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117 anti-social and semi-savage condition, which is a comfortable habit for him, but one opposed to the nature of society, to its needs and its progress ; an Indian would leave the cell at the end of his sentence in the same condition he had entered; and that is not the goal of the Government.”227 The Auburn system’s emphasis on shared labor was th e most suited to reform “the Indian,” for it would make him sociable and hardworking at once. The “black man” or “ el negro ,” in spite of his “cruel instincts,” learned easily, was grateful when treated well, and was willing to work for the “enjoyments of life” on ce he had a chance to experience them. He was also talkative, “which means that silence will be the hardest punishment for him.”228 Indeed, “isolation would drive the negro to commit suicide.”229 The characteristics of each “cas te” or “race” and Peru’s need to reform its population lend Paz Soldn to believe that the Philadel phia system was not applicable to Peru. Philadelphia’s Eastern State Penitentiary’s arch itecture, however, could be reproduced in Lima with minor modifications to include Auburn-lik e workshops, mess hall, library, and chapel, to combine the strict vigilance of the inmates’ c onduct with labor and educ ational practices that would serve to “moralize” or reform bad habits . Lima, then, should ha ve a panopticon, and its exterior should be an “ architecture parlante .” Paz Soldan believed th e external appearance of the prison must accord with the building’s purpose. It must look firm, “solid, durable, and it has to have a serious and severe aspect. It must not have decorations, useless ornaments, or architectural luxury.” Paz Soldn drafted an ini tial blueprint for the future building with these considerations in mind230 (Figures 3-1 and 3-3). 227 Ibid, 111. 228 Ibid, 110. 229 Ibid, 112. 230 Ibid,, 120.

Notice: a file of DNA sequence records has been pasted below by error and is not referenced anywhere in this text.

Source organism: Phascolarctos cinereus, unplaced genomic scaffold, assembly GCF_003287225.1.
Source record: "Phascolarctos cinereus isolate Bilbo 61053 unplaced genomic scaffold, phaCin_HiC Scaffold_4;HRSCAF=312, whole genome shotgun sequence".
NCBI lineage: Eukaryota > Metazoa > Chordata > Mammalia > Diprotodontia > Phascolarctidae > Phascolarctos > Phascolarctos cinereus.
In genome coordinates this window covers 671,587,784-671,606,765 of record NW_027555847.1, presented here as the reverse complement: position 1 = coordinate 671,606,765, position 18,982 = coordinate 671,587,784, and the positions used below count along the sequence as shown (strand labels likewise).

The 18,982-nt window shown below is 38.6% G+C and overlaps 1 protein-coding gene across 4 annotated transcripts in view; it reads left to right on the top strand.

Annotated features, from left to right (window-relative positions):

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118 The penitentiary should transform the inmate and return him to society as a functional worker and citizen, but it shoul d also communicate a stern lesson. The combination of reclusion and labor would make “the treacherous assassin, the impudent thief, the troublemaker, the dissolute man, and even the one that provokes scandals know that there is a cu rb to their offences and disorders.” Inmates would end their recl usion having learned a trade, possessing petty capital, and having internalized strong moral principles to pa ss on to their children. The penitentiary, then, should be a “ house of education and correction,”231 that would “control not only their bodies but their own conscience.”232 In Paz Soldan’s “house” inmates could not communicate with each other orally or by signs. Their bodies coul d gather in the workshops and mess hall, but their “souls” would remain in absolu te isolation. They woul d also receive “moral, religious, elementary, and industrial education.” Inmates would receive sermons by chaplains who “should never preach any part icular doctrine,”however –P az Soldn believed individual beliefs must be respected— but only inculcate morality “because morality is only one and universal, and the basic principles of all religions are the same.”233 The education for inmates should include reading, writing, arith metics, and penal laws, and a library should be available to them to stimulate the “desire for enlightenment.”234 Inmates would also be reformed through the repetitive transcription of mottos, which woul d induce them to amendment after acknowledging and loathe their guilt.235 Workshops were to be constructed for inmates to internalize the principles of obedience, discipline, and hard work, and to learn a useful trade. Finally, mild 231 Ibid., 115. 232 Cecilia Mndez, “Penalidad y muerte en el Per,” Mrgenes. Encuentro y debate , no. 1 (1987): 188. 233 Mariano Felipe Paz Soldn, Examen de las Penitenciaras de los Estados Unidos, 125. 234 Ibid., 125. 235 Peru’s National Archive holds 1864 sheets of “ planas ” –phrases inmates had to transcribe repeatedly. The phrases carry messages that would instill ethical values to inmates and would make them reflect on their guilt. Some of them are “After God, the patria , and honor,” “persevere and you will surm ount any difficulty,” “bad friendships corrupt the human heart, and throw you into an abyss of vices,” “if you want to be appreciated by society, be virtuous and honest, try to live a moral life, setting good examples to everyone,” and “pure conscience gives happiness to man.” AGN, R-J, 242, Penitentiary.